Shimon Peres calls high-tech tools a force for change


The brief appearance at the high-tech event marked the final day of Peres' four-day tour of San Francisco and the Silicon Valley, during which he visited some of the Bay Area's top tech companies.

He is the first incumbent Israeli president to visit the Bay Area.

Peres, 88, visited Facebook headquarters in Menlo Park on Tuesday and was set to tour Google headquarters in Mountain View later this afternoon.

Speaking to a few hundred high-tech entrepreneurs, investors and experts at the San Francisco Design Center this morning, Peres answered questions from Israeli high-tech entrepreneur Yossi Vardi and Launch Conference founder Jason Calacanis.

The president said he wanted to get a first-hand glimpse of the "new ideas" coming to life among the region's top tech companies and entrepreneurs during his visit.

"There is a very close relationship with our country and the Silicon Valley, and it makes us very happy and very hopeful," he said.

When asked about the role tech-driven social media had in last year's Arab Spring, Peres credited young protesters who used websites like Facebook to help mobilize and oust dictators.

"The Internet is simply one of those instruments that make a change," he said.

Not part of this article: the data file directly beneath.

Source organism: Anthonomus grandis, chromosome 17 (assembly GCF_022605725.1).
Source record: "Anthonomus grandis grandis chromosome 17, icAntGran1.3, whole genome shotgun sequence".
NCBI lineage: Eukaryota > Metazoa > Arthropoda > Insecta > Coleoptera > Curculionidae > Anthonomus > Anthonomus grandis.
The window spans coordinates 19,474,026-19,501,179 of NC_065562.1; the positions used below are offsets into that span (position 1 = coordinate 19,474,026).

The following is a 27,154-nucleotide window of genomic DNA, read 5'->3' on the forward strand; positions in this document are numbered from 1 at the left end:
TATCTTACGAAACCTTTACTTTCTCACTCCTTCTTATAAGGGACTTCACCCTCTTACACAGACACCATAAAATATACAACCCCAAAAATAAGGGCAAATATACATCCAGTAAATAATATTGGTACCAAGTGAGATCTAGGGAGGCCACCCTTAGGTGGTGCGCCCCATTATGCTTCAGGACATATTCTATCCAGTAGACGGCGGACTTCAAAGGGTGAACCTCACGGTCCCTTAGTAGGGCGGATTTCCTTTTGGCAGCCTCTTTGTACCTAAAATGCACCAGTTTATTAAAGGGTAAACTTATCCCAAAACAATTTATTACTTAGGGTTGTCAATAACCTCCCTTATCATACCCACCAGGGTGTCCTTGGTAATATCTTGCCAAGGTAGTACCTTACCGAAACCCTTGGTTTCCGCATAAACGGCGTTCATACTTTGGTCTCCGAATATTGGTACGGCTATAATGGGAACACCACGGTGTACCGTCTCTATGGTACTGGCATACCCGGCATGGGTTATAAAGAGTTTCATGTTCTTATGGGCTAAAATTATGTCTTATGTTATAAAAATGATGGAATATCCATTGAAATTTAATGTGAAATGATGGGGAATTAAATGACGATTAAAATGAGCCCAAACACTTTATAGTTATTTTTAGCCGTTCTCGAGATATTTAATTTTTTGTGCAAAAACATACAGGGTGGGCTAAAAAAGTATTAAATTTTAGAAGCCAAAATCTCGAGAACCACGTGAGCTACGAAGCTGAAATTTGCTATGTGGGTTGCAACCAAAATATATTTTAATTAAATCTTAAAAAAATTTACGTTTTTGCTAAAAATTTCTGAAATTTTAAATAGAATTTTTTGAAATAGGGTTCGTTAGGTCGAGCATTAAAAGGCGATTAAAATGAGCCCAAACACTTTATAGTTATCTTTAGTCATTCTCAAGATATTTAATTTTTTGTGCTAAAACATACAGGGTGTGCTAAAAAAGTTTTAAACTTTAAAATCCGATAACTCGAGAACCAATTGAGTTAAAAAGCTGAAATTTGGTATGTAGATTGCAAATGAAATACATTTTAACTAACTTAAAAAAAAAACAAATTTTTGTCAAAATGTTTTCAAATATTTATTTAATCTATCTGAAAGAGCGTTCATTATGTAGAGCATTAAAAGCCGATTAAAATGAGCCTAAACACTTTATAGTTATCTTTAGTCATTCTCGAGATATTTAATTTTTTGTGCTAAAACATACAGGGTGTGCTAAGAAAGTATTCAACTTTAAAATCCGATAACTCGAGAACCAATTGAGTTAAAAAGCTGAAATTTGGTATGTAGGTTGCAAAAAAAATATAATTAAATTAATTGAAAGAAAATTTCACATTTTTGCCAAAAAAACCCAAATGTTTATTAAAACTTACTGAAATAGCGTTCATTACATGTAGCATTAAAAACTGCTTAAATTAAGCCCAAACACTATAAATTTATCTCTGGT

"People will bring peace by talking together ... the public affects the government, so let's have the clients make the peace, not only the managers," he added, drawing a round of applause and cheers from dozens of rows of audience members sitting behind laptops.

During the talk, Peres unveiled his own official Facebook page, which he launched during his visit to the social networking company's headquarters Thursday.

The president's page has so far drawn tens of thousands of friends, Vardi said.

When asked about the threat of war with Iran, Peres stressed the need to exhaust all "bloodless" options, such as the current economic sanctions being imposed on the country, before launching any attacks.

However, he also echoed President Obama's recent statement that "no options are off the table" and called Iran a terrorist center.

"If they were to acquire a nuclear bomb, it would be a real danger," he said.

The president's talk ended on a far lighter note with the unveiling of a rap video made for his new Facebook page.

In it, Peres urges those watching to "be my friend for peace" over a backdrop of synthesized beats.

After leaving the stage, the elder statesman mingled and shook hands with high-tech enthusiasts.

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